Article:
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Receptor Signal Output Mediated by the ETR1 N Terminus Is Primarily Subfamily I Receptor Dependent

Fang Xie, Qian Liu and Chi-Kuang Wen
Plant Physiology
Vol. 142, No. 2 (Oct., 2006), pp. 492-508
Stable URL: http://www.jstor.org/stable/20205943
Page Count: 17
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Since scans are not currently available to screen readers, please contact JSTOR User Support for access. We'll provide a PDF copy for your screen reader.
Receptor Signal Output Mediated by the ETR1 N Terminus Is Primarily Subfamily I Receptor Dependent
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Abstract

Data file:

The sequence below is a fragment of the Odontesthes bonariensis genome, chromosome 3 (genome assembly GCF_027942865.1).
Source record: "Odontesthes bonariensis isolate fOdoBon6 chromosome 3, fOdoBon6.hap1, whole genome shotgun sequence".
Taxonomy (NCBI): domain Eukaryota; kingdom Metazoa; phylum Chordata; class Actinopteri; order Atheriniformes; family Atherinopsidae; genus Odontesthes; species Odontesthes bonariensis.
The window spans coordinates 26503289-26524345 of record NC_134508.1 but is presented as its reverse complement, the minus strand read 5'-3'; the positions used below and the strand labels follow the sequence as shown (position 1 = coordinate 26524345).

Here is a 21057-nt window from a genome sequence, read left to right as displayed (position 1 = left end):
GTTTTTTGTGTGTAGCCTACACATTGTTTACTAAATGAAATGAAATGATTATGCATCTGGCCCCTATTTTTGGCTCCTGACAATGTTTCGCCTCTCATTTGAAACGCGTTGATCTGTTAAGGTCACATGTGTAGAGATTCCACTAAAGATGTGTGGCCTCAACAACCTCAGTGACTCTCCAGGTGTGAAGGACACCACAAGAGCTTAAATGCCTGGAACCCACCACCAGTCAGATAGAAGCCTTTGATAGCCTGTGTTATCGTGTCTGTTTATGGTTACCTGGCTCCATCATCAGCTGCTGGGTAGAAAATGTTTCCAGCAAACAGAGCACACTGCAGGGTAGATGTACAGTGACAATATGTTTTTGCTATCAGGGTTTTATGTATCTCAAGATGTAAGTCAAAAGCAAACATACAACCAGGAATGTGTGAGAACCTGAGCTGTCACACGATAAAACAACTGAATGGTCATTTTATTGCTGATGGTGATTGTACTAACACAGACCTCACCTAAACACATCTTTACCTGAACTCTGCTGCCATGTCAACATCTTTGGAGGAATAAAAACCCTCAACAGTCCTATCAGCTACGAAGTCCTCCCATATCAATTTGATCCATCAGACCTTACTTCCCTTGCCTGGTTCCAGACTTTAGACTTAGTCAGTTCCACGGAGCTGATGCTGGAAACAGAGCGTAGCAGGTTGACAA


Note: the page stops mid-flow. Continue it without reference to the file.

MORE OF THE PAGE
etr1-1 is a dominant ethylene receptor gene in Arabidopsis (Arabidopsis thaliana) and confers ethylene insensitivity. The truncated etr1-1(1-349) protein is capable of repressing ethylene responses, whereas etr1(1-349) is not, lending support to a hypothesis that the dominant etr1-1(1-349) could convert wild-type receptors to an ethylene-insensitive state. Assuming that etr1-1(1-349) and etr1(1-349) would share the same signaling mechanism, we hypothesize that the etr1(1-349) protein is capable of repressing ethylene responses when not bound with ethylene. In this study, we show that both etr1(1-349) and etr1-1(1-349) are capable of receptor signal output, which is primarily dependent on subfamily I receptors. The etr1(1-349) and etr1-1(1-349) clones were individually transformed to mutants and the resulting phenotypes were scored. Each of those transgenes restored the rosette growth and flower fertility of etr1-7 ers1-2 to a similar extent. In contrast, neither etr1(1-349) nor etr1-1(1-349) was capable of signal output in etr1-7 ers1-3. The ERS1 transcript was detectable in ers1-2 but not in ers1-3, implying that ETR1 N-terminal signaling is subfamily I dependent. Loss of the subfamily II receptor genes did not perturb etr1-1(1-349)-mediated ethylene insensitivity. Possible roles of subfamily I receptors and disulfide linkages in ETR1 receptor signal output mediated through the N terminus are discussed.

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